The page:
The adoption of artificial intelligence, data science, data analytics, among other techniques is predominant in many contexts and domains: often used to help us decide which items to buy, what music to listen to, and in high-stakes domains such as education, healthcare provision or criminal justice, among others. The performance of such AI systems depends both on the learning algorithms, as well as the data used for their training and evaluation. The role of the algorithms is well studied. In contrast, research that focuses on the data used in AI systems is not commonplace. Data, however, is always at their core, being a crucial component for advancing and assessing the technological field.
In the first edition of these seminar series, we explored a number of examples of how crowd computing can be leveraged to either debug noisy training data in machine learning systems, understand which machine learning models are more congruent to human understanding in particular tasks, or to advance our understanding of how AI systems can influence human behavior.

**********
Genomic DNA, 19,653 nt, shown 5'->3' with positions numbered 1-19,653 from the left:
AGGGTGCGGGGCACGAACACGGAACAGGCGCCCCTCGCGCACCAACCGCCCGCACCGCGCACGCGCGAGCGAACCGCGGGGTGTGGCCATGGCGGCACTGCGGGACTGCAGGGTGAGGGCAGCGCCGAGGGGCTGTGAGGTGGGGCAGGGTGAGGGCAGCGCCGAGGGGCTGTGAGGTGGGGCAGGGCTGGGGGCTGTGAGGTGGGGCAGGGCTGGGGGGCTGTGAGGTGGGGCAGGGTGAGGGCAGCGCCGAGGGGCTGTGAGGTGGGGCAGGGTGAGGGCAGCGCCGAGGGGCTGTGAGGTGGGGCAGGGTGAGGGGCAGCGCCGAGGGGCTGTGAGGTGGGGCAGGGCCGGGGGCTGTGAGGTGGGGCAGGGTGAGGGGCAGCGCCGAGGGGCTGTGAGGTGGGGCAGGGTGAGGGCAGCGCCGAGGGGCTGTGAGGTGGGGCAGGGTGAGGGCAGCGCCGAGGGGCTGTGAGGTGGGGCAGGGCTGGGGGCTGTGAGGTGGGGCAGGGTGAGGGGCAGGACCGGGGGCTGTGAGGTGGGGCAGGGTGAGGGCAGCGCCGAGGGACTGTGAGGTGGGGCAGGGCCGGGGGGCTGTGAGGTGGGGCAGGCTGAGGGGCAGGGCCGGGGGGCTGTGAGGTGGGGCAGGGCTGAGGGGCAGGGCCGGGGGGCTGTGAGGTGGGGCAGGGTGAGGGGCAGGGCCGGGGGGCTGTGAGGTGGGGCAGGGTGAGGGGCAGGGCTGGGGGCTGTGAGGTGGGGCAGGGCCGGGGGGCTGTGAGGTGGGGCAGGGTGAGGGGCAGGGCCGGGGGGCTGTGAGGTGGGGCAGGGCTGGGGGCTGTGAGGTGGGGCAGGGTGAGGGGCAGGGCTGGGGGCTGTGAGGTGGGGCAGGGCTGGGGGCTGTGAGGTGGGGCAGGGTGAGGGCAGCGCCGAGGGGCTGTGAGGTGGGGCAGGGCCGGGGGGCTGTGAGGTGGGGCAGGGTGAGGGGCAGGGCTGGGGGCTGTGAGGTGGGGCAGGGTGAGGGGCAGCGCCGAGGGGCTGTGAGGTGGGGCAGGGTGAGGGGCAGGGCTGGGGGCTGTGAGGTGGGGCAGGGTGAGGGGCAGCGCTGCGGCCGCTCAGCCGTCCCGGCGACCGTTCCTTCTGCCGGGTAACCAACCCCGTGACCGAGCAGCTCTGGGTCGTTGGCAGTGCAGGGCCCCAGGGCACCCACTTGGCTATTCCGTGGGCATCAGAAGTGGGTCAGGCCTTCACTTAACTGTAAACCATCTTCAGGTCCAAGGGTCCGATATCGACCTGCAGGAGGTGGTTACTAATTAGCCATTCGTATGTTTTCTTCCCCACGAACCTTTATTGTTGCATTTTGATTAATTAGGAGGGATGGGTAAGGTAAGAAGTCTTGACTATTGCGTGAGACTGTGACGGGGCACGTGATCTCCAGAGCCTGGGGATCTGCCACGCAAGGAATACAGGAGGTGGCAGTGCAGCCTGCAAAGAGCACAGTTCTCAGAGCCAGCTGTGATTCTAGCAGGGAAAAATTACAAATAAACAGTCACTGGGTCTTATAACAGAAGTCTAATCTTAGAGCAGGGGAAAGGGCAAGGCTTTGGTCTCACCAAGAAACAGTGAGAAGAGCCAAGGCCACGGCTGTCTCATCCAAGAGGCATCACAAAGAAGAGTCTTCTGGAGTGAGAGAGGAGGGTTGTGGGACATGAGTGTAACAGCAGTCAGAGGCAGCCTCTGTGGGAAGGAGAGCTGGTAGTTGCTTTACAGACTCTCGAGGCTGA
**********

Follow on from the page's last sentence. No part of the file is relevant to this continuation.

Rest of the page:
In this second edition on the topic of "Responsible Use of Data", we take a multi-disciplinary view and explore further lessons learned from success stories and examples in which the irresponsible use of data can create and foster inequality and inequity, perpetuate bias and prejudice, or produce unlawful or unethical outcomes. Our aim is to discuss and draw certain guidelines to make the use of data a responsible practice.
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